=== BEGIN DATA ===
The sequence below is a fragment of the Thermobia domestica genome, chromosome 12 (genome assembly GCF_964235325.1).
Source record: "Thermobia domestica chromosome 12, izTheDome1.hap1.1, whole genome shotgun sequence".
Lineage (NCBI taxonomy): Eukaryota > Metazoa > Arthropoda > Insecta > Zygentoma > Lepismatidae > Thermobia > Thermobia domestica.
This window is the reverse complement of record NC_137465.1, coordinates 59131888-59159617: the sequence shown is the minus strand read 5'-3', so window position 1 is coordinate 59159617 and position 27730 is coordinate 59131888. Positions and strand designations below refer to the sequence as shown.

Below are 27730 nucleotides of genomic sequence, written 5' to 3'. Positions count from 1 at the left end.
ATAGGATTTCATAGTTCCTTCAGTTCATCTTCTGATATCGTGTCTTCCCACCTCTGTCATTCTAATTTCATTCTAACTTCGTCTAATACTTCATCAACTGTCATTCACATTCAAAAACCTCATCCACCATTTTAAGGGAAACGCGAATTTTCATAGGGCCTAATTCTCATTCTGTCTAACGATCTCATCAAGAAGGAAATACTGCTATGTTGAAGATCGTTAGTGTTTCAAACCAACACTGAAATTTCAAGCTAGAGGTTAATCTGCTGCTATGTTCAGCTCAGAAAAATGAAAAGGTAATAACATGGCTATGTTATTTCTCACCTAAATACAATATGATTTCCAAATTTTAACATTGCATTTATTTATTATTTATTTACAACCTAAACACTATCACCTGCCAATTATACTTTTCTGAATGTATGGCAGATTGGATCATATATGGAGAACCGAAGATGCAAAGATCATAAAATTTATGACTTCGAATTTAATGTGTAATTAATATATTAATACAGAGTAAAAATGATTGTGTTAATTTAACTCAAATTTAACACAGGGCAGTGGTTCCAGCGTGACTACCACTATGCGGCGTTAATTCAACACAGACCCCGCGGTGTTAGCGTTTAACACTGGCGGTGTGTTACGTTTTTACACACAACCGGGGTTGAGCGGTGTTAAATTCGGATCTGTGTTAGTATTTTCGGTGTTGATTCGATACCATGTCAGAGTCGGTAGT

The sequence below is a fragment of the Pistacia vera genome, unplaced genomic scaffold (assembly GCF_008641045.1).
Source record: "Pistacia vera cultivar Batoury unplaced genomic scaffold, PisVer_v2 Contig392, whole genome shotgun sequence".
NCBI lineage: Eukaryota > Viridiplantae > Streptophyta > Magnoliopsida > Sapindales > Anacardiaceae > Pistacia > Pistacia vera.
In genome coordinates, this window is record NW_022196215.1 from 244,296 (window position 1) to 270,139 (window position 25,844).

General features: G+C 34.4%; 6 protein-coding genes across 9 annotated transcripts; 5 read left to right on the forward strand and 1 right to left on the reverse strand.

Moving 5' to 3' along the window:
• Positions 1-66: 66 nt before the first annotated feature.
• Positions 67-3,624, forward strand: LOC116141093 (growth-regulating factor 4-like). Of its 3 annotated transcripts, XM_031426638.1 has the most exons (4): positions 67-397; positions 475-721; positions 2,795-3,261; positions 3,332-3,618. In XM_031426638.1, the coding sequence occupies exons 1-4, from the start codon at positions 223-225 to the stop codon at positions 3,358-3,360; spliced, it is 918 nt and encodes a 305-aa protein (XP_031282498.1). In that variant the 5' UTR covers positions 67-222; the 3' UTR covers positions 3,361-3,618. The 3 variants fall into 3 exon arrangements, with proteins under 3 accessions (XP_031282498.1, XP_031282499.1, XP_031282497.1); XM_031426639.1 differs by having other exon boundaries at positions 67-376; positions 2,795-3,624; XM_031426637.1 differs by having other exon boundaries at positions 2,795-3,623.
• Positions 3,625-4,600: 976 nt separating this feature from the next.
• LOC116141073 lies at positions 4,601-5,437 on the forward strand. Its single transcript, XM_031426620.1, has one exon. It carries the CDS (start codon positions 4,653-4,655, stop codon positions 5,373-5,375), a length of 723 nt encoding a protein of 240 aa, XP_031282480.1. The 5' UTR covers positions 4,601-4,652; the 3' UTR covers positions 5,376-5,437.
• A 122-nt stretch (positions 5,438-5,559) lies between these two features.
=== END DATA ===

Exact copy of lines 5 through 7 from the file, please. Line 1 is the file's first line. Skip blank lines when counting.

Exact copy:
Below are 27730 nucleotides of genomic sequence, written 5' to 3'. Positions count from 1 at the left end.
ATAGGATTTCATAGTTCCTTCAGTTCATCTTCTGATATCGTGTCTTCCCACCTCTGTCATTCTAATTTCATTCTAACTTCGTCTAATACTTCATCAACTGTCATTCACATTCAAAAACCTCATCCACCATTTTAAGGGAAACGCGAATTTTCATAGGGCCTAATTCTCATTCTGTCTAACGATCTCATCAAGAAGGAAATACTGCTATGTTGAAGATCGTTAGTGTTTCAAACCAACACTGAAATTTCAAGCTAGAGGTTAATCTGCTGCTATGTTCAGCTCAGAAAAATGAAAAGGTAATAACATGGCTATGTTATTTCTCACCTAAATACAATATGATTTCCAAATTTTAACATTGCATTTATTTATTATTTATTTACAACCTAAACACTATCACCTGCCAATTATACTTTTCTGAATGTATGGCAGATTGGATCATATATGGAGAACCGAAGATGCAAAGATCATAAAATTTATGACTTCGAATTTAATGTGTAATTAATATATTAATACAGAGTAAAAATGATTGTGTTAATTTAACTCAAATTTAACACAGGGCAGTGGTTCCAGCGTGACTACCACTATGCGGCGTTAATTCAACACAGACCCCGCGGTGTTAGCGTTTAACACTGGCGGTGTGTTACGTTTTTACACACAACCGGGGTTGAGCGGTGTTAAATTCGGATCTGTGTTAGTATTTTCGGTGTTGATTCGATACCATGTCAGAGTCGGTAGT

The sequence below is a fragment of the Pistacia vera genome, unplaced genomic scaffold (assembly GCF_008641045.1).